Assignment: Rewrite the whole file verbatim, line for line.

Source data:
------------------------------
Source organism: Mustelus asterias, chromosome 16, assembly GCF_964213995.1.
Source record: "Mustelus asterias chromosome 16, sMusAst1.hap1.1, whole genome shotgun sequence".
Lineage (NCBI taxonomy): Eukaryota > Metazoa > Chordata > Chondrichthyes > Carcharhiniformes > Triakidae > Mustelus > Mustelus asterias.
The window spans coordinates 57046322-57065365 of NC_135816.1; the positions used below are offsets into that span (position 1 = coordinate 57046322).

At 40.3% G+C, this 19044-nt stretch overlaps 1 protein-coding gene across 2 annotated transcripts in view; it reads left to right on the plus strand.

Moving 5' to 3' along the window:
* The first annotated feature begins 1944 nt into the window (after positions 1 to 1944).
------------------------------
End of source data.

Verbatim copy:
Source organism: Mustelus asterias, chromosome 16, assembly GCF_964213995.1.
Source record: "Mustelus asterias chromosome 16, sMusAst1.hap1.1, whole genome shotgun sequence".
Lineage (NCBI taxonomy): Eukaryota > Metazoa > Chordata > Chondrichthyes > Carcharhiniformes > Triakidae > Mustelus > Mustelus asterias.
The window spans coordinates 57046322-57065365 of NC_135816.1; the positions used below are offsets into that span (position 1 = coordinate 57046322).

At 40.3% G+C, this 19044-nt stretch overlaps 1 protein-coding gene across 2 annotated transcripts in view; it reads left to right on the plus strand.

Moving 5' to 3' along the window:
* The first annotated feature begins 1944 nt into the window (after positions 1 to 1944).